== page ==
Lin says all of these issues have implications for nurses. “With regards to diarrheal illness, nursing staff have an important role in the front line in identifying patients with onset of diarrheal illness and updating the clinical staff regarding patient’s changing clinical status, including signs of clinical deterioration,” she says. “Identification of these symptoms and signs speeds diagnosis, aids timely implementation of infection control measures and also optimises management.”
She says this helps reduce possible complications from diarrheal illness, something that is increasingly important in an ageing population. “Our poster shows that having multiple comorbidities, type 2 diabetes and chronic kidney disease increases the mortality risk with hazard ratio of 17, 5.2 and 8.3, respectively,” she said.
Staphylococcus Aureus bacteremia (SAB) is an important focus in Australian hospitals.
Peripherally inserted central catheters (PICCs) are being used increasingly to provide long-term central access. The aim of the study was to characterise the frequency of PICC-associated staph infections and determine what factors influence their development.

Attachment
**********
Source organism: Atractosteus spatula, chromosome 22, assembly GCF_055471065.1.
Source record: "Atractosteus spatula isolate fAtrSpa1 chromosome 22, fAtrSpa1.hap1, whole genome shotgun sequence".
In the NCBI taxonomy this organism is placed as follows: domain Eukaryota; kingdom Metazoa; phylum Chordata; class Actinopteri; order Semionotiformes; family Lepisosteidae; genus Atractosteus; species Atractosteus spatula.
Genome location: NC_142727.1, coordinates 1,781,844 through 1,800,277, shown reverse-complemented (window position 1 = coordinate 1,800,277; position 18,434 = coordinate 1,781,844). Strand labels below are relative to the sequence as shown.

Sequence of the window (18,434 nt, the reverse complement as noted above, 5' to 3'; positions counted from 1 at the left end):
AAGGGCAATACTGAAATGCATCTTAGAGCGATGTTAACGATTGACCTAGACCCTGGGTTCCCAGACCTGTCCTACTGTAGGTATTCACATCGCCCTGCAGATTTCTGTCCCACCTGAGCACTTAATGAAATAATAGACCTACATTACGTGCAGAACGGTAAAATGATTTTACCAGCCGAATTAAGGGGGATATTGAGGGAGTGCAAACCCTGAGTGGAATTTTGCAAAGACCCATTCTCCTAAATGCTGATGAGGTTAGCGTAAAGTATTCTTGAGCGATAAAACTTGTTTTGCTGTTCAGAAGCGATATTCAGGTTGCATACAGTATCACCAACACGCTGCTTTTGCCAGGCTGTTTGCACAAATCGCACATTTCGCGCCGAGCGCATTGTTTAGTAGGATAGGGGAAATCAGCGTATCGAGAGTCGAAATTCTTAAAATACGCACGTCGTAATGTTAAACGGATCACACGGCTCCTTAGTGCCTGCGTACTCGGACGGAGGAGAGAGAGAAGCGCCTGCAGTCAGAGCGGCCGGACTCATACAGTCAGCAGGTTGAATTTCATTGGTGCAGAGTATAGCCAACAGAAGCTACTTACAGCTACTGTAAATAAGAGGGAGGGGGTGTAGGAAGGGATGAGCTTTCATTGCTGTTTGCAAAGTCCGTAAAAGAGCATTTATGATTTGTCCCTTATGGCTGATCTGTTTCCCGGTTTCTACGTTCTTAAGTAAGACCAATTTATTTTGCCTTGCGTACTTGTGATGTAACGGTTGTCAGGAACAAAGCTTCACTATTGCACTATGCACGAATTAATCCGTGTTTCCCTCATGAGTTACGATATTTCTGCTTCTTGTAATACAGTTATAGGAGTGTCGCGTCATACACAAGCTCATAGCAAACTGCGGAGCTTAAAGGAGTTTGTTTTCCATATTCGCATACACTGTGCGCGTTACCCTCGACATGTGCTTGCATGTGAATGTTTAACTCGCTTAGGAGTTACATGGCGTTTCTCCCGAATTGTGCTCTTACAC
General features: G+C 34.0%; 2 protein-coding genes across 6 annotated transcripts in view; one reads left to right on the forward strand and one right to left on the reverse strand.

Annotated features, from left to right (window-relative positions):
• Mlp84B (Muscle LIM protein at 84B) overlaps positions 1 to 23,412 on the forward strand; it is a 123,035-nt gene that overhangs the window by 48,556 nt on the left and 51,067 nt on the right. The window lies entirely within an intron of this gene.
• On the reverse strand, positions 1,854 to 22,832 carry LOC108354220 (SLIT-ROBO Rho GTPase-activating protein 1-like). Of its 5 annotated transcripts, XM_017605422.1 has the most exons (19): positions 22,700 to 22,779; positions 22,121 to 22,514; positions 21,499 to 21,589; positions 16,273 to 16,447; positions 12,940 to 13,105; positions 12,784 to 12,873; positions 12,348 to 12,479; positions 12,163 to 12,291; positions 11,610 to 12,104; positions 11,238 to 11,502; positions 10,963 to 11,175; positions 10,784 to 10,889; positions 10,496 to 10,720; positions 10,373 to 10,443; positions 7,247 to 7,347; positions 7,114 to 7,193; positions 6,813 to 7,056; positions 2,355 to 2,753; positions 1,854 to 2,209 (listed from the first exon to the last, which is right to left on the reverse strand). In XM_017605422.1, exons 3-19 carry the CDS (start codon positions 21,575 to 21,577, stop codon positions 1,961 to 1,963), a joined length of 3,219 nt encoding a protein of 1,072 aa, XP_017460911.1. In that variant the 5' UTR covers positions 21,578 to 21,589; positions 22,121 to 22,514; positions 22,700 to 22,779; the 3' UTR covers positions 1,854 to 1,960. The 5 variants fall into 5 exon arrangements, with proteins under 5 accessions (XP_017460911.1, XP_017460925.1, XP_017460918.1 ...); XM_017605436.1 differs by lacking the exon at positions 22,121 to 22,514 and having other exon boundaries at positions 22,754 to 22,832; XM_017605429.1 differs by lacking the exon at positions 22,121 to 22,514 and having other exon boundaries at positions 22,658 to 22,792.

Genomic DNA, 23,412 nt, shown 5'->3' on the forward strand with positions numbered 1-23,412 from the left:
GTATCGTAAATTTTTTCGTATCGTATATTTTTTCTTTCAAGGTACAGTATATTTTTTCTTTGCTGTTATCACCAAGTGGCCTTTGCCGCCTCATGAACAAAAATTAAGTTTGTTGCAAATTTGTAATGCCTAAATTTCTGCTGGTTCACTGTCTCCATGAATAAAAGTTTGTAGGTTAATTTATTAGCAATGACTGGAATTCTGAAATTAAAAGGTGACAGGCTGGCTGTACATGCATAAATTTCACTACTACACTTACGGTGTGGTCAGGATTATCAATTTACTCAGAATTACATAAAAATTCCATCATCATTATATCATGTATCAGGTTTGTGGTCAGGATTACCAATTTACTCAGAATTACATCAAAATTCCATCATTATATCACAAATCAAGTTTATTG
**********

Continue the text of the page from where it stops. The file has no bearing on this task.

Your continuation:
It also sought to establish the effect using chlorhexidinegluconate-impregnated sponges (CHGIS) had in reducing the rate of this infection.
“Using the sponge significantly decreased the rate of staph bacteremia due to peripherally inserted central lines,” co-author Rhonda Stuart from Monash Health said.
“The patches are already widely used in many parts of hospitals, so most hospitals now use it on all central lines already and some hospitals are using them on their dialysis catheters and some hospitals are already using it on PICC lines, but there hasn’t been any evidence to show that it actually was worthwhile in PICC lines,” Stuart said. “It’s kind of the first bit of evidence that shows that it’s worthwhile using.”
She says nurses are very involved in the care of PICC lines, especially in hospitals and the home.
The research looked at analyses of SABs within the Infection Prevention and Epidemiology Unit at Monash Health and included all SABs that were deemed to be associated with a PICC-line between January 2007 and December 2012.
During the time of the study, 42 PA-SABs were identified and the median time from PICC insertion to infection was 16.5 days. Thirty-five PA-SABs occurred from 2625 PICC insertions during the first four years of the study. After the introduction of CHGIS only 7 PA-SABs arose from 2522 inserted PICCs throughout the following two years.
The report also concluded that additional research is needed to establish whether the sponges also reduce PICC-associated infections from other organisms and whether the study results were applicable to other health services.Do you have an idea for a story?
Email [email protected]